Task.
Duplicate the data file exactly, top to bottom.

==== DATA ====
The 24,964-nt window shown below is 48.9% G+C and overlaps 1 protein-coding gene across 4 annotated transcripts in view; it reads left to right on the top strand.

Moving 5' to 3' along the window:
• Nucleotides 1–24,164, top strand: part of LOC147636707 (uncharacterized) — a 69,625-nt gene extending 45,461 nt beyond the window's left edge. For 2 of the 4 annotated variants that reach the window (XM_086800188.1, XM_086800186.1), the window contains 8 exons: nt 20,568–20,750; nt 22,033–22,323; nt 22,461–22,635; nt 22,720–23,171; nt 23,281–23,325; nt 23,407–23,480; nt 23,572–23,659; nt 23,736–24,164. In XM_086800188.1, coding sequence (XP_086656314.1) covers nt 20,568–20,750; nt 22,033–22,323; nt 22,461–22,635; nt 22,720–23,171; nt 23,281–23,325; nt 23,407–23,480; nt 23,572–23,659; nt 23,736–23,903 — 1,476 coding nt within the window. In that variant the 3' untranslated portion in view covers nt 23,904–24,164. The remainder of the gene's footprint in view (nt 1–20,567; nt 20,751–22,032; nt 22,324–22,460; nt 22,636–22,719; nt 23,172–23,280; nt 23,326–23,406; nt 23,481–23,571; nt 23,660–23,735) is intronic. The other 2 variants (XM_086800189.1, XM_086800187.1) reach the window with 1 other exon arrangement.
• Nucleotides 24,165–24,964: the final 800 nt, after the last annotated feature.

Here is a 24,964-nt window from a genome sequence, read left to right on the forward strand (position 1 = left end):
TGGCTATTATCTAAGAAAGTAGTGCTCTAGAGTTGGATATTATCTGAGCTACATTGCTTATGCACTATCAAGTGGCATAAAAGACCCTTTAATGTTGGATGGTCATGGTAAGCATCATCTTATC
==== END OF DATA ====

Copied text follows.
The 24,964-nt window shown below is 48.9% G+C and overlaps 1 protein-coding gene across 4 annotated transcripts in view; it reads left to right on the top strand.

Moving 5' to 3' along the window:
• Nucleotides 1–24,164, top strand: part of LOC147636707 (uncharacterized) — a 69,625-nt gene extending 45,461 nt beyond the window's left edge. For 2 of the 4 annotated variants that reach the window (XM_086800188.1, XM_086800186.1), the window contains 8 exons: nt 20,568–20,750; nt 22,033–22,323; nt 22,461–22,635; nt 22,720–23,171; nt 23,281–23,325; nt 23,407–23,480; nt 23,572–23,659; nt 23,736–24,164. In XM_086800188.1, coding sequence (XP_086656314.1) covers nt 20,568–20,750; nt 22,033–22,323; nt 22,461–22,635; nt 22,720–23,171; nt 23,281–23,325; nt 23,407–23,480; nt 23,572–23,659; nt 23,736–23,903 — 1,476 coding nt within the window. In that variant the 3' untranslated portion in view covers nt 23,904–24,164. The remainder of the gene's footprint in view (nt 1–20,567; nt 20,751–22,032; nt 22,324–22,460; nt 22,636–22,719; nt 23,172–23,280; nt 23,326–23,406; nt 23,481–23,571; nt 23,660–23,735) is intronic. The other 2 variants (XM_086800189.1, XM_086800187.1) reach the window with 1 other exon arrangement.
• Nucleotides 24,165–24,964: the final 800 nt, after the last annotated feature.

Here is a 24,964-nt window from a genome sequence, read left to right on the forward strand (position 1 = left end):
TGGCTATTATCTAAGAAAGTAGTGCTCTAGAGTTGGATATTATCTGAGCTACATTGCTTATGCACTATCAAGTGGCATAAAAGACCCTTTAATGTTGGATGGTCATGGTAAGCATCATCTTATC